Many years ago, corridor shooters were top of the FPS genre. These inventive and insightful shooters often exploited sci-fi, horror, and fantasy to deliver some impressive and highly engaging games. Duke Nukem, Doom, Perfect Dark and many more were kings of the late 90’s and early 2000’s. That was until the release of the 7th generation consoles and we got many uninspiring dull shooters and the genre was reinvented in many ways with the likes of Half-Life 2. Military shooters became the norm and it was rare for an inventive and quirky FPS to arrive. I’m looking back at one of the last, truly weird and fascinating corridor shooters, the 2006 cult classic, Prey (Not to be confused with the 2017 game from Bethesda).
Prey had an interesting life, starting from the late 90’s as what you would expect a corridor shooter to be. Over the years, it took on many forms and finally in 2006 it released as the mind-bending sci-fi shooter we know today. I remember watching early gameplay footage of Prey and when I bought my first Xbox 360, I bought Prey. It was a pleasant change from what was becoming an overwhelming market of tactical shooters and Halo clones.
But does Prey really hold up?
Prey centers on a Native American named Tommy, a man who lives with his girlfriend Jen and his grandfather on their reservation, living a simple yet unfulfilling life serving the white man. Tommy wants to leave, his girlfriend Jen doesn’t and his grandfather is talking about an upcoming change in the winds. Turns out that change is a deadly alien invasion and Earth is pretty much a buffet table for the mighty Sphere. Tommy must now become one with his spiritual self in order to survive and defeat the growing legions of murderous aliens. As far as plots go, this is nothing special in terms of a narrative.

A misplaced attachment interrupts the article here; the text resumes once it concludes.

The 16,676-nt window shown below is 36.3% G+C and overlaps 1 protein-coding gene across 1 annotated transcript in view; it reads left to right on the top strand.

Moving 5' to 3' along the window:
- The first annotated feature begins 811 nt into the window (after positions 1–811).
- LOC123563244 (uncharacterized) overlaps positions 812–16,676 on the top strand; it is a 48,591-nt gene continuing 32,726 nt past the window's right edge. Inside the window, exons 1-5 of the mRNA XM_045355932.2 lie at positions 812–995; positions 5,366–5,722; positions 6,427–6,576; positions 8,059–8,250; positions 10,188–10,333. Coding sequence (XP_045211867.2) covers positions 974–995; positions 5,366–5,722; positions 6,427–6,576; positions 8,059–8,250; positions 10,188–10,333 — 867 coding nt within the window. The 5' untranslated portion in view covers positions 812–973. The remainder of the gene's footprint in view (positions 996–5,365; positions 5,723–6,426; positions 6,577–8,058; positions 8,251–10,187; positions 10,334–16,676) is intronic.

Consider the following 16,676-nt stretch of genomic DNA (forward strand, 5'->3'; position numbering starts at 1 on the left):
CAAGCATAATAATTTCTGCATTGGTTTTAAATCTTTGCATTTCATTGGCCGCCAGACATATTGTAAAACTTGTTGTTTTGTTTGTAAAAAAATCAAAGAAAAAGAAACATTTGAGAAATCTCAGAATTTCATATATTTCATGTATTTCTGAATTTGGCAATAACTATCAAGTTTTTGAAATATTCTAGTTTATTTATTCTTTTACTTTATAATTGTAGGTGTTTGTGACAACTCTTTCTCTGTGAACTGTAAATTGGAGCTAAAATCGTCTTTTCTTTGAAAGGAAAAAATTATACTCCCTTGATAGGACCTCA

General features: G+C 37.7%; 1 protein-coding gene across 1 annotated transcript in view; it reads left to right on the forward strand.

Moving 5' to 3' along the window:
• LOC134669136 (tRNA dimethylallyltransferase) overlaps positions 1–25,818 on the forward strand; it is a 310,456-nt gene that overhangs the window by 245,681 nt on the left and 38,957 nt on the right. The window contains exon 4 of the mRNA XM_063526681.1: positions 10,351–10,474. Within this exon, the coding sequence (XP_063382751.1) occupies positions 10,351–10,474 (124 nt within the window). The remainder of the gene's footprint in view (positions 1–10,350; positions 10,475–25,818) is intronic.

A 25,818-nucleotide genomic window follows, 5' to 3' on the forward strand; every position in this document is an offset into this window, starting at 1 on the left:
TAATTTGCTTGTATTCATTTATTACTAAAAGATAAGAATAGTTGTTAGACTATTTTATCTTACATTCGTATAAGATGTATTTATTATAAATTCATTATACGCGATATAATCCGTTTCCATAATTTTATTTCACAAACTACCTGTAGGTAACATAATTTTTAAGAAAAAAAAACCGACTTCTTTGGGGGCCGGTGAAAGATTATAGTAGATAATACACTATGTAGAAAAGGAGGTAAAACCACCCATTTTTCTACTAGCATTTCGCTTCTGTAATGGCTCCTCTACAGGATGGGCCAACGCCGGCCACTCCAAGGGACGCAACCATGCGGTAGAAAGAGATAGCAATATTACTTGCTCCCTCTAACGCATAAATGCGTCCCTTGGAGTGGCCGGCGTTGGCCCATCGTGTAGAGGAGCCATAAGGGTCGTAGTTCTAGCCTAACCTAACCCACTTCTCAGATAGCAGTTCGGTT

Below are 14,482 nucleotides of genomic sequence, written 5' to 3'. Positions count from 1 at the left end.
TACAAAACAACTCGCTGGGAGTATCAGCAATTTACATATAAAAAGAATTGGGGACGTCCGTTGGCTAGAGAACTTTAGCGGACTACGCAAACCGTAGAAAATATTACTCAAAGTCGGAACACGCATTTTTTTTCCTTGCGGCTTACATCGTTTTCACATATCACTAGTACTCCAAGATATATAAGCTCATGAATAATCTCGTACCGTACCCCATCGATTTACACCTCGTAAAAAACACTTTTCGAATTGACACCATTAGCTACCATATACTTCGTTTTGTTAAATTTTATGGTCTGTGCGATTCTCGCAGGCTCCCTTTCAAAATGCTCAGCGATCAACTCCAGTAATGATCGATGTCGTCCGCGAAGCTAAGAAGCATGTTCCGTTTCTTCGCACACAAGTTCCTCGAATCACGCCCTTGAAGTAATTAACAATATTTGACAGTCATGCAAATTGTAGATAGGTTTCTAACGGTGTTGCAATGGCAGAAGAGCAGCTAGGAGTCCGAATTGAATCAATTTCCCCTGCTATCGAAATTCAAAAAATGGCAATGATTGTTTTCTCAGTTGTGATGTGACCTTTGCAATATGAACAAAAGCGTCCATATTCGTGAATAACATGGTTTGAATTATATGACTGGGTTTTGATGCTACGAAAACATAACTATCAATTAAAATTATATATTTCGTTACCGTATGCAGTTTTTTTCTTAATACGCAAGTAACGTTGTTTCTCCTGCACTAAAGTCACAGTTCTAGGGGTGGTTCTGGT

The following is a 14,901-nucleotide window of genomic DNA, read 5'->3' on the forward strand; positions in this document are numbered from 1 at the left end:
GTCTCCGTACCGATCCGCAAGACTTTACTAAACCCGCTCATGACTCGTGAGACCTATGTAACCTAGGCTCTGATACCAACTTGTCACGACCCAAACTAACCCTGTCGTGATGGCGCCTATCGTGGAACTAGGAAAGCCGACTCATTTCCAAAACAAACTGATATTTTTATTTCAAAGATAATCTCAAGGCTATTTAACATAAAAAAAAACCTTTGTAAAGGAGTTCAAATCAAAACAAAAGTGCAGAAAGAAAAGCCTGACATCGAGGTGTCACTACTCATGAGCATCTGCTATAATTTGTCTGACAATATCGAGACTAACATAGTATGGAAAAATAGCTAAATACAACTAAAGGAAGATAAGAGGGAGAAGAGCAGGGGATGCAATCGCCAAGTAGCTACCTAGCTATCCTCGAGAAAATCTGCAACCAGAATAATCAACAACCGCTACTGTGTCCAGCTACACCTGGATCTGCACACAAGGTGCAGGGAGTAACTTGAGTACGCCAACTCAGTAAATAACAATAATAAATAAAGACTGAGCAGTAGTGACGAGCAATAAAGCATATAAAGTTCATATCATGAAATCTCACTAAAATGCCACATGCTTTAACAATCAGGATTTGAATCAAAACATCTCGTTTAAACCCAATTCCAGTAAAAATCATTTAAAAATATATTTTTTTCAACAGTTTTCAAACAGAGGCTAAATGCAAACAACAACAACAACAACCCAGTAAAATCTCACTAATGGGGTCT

But what makes Prey unique is the themes, lore, and setting are inspired by Native American mythos. Tommy’s heritage plays an important part in the plot and the gameplay, making this really one of a kind as we don’t see other games tackle Native American culture. Tommy is likable, considerate, and wants to do right, making him a decent hero. The supporting cast is great and even small touches, such as a radio presenter speaking with random humans and even taking calls from the attacking aliens adds a little depth and an element of world building.
There’s plenty of elements that make Prey stand out visually, and make this a cinematic experience compared to many titles at the time and even now. The opening alone is worth checking out and stands as one of the best opening levels in gaming. Mechanically, Prey is a simple game with a couple of neat twists in its design. Fundamentally, you go around the Sphere and shoot aliens while trying to find various Blue and Orange portals which take you further into the ship. Blue and orange portals? Huh, another developer used this idea after Prey didn’t they? There’s plenty of cool set pieces and elements of horror to increase the tension and scares. Prey is not afraid to kill off small children, so be warned. One of the best moments involves the ghost of murdered children and a haunted school bus. Pretty scary stuff!
Tommy is able to pick up various alien weapons and blast his way through a dozen levels of alien mayhem. The weapons are pretty inventive while looking cool and having that impact which makes them feel truly deadly. From an organic mini-gun to an acid spewing shotgun, the developers wanted to make sure you felt like a bad-ass while fighting the alien hoards. It’s a shame other developers don’t get creative with their weapons anymore (like Shadow Warrior). You’ll find yourself using each and every weapon in the game as they’re all effective in any situation. In addition to the inventive weapons, the soundtrack is amazing and the visuals still hold up pretty well even after 12 years on. There are some flat textures here and there, but the design of the creatures, aliens, and world is still staggering.